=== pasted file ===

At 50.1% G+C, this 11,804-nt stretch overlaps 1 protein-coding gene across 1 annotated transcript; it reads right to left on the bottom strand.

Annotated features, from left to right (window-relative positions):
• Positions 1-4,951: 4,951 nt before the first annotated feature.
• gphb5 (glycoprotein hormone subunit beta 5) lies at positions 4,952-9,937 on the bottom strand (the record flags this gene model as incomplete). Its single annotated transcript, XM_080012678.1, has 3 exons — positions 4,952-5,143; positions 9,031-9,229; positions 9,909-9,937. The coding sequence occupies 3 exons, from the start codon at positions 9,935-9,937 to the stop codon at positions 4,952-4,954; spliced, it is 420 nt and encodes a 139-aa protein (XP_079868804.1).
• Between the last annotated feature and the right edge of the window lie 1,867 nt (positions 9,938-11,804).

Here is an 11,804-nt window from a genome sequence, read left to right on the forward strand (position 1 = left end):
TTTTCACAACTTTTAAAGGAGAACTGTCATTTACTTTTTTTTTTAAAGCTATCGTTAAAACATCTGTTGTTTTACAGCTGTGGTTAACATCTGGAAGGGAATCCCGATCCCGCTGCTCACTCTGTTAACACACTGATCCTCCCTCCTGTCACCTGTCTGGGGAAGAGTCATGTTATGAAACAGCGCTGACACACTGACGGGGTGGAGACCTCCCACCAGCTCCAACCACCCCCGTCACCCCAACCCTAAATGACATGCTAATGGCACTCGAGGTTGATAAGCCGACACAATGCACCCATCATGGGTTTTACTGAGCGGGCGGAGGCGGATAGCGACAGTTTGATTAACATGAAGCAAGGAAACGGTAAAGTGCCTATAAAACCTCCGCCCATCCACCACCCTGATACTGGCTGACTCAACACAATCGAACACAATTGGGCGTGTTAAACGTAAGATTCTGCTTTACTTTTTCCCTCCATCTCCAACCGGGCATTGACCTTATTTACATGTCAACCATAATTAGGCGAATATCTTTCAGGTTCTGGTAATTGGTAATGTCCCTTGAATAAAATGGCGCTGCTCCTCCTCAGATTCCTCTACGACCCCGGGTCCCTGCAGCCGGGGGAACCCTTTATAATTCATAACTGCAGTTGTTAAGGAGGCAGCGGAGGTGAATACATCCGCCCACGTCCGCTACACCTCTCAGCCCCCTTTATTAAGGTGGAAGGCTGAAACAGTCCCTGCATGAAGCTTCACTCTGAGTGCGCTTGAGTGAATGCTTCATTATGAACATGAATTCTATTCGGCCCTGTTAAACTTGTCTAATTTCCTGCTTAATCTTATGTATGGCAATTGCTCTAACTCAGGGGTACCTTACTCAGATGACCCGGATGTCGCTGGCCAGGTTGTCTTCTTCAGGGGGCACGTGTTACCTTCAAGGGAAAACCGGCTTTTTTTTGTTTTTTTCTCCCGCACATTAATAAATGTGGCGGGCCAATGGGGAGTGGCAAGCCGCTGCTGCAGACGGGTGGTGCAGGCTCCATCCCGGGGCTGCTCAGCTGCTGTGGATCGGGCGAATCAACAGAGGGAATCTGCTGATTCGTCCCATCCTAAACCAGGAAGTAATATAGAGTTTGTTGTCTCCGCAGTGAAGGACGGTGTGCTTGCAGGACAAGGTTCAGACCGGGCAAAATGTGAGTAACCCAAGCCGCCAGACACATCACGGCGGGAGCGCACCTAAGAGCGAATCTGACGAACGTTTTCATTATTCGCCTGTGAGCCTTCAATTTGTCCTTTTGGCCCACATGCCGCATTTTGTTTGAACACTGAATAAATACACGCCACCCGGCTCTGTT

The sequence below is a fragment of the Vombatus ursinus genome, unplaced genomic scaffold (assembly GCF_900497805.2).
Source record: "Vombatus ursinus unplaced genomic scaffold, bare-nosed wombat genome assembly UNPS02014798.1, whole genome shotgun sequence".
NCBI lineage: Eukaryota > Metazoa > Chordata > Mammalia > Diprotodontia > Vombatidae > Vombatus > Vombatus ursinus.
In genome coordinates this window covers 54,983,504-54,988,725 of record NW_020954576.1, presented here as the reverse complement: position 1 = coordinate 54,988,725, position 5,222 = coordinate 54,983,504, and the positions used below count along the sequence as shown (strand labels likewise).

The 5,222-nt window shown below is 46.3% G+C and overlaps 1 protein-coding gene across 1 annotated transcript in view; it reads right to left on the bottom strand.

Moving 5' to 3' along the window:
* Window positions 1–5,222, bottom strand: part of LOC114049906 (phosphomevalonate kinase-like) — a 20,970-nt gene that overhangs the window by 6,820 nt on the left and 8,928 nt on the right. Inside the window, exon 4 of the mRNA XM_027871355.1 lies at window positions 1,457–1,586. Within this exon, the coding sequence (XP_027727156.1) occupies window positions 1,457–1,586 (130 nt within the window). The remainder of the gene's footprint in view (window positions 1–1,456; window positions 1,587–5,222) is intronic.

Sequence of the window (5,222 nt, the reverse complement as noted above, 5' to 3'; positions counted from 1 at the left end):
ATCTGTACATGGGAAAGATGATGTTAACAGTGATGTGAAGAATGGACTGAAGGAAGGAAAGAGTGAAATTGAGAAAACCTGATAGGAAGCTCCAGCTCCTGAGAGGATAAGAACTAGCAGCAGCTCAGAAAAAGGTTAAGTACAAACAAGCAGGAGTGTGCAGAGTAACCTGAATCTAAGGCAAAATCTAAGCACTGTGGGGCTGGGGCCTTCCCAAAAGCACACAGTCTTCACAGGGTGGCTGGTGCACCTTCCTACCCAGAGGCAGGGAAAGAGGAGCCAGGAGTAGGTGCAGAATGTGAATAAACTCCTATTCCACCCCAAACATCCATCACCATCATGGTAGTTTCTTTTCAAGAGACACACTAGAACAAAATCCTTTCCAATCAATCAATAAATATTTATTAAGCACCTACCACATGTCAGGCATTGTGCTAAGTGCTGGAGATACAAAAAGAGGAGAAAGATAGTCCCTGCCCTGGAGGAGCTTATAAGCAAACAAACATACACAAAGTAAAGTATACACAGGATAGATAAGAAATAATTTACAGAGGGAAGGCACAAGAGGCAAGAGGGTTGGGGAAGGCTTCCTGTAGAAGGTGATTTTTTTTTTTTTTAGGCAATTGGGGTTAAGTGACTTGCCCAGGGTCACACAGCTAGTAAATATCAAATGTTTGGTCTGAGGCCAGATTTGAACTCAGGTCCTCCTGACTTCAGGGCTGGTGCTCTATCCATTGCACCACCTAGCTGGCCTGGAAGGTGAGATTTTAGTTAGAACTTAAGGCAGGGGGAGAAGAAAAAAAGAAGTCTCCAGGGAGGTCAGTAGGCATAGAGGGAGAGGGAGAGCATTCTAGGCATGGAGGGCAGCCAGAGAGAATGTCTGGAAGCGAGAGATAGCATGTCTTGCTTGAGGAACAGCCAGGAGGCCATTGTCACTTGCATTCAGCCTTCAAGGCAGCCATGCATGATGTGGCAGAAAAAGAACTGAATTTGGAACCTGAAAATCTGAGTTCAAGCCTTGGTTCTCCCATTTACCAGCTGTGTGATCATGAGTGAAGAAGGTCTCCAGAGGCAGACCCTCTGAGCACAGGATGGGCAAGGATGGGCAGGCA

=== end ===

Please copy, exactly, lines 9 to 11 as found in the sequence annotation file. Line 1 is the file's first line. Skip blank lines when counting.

Source record: "Vombatus ursinus unplaced genomic scaffold, bare-nosed wombat genome assembly UNPS02014798.1, whole genome shotgun sequence".
NCBI lineage: Eukaryota > Metazoa > Chordata > Mammalia > Diprotodontia > Vombatidae > Vombatus > Vombatus ursinus.
In genome coordinates this window covers 54,983,504-54,988,725 of record NW_020954576.1, presented here as the reverse complement: position 1 = coordinate 54,988,725, position 5,222 = coordinate 54,983,504, and the positions used below count along the sequence as shown (strand labels likewise).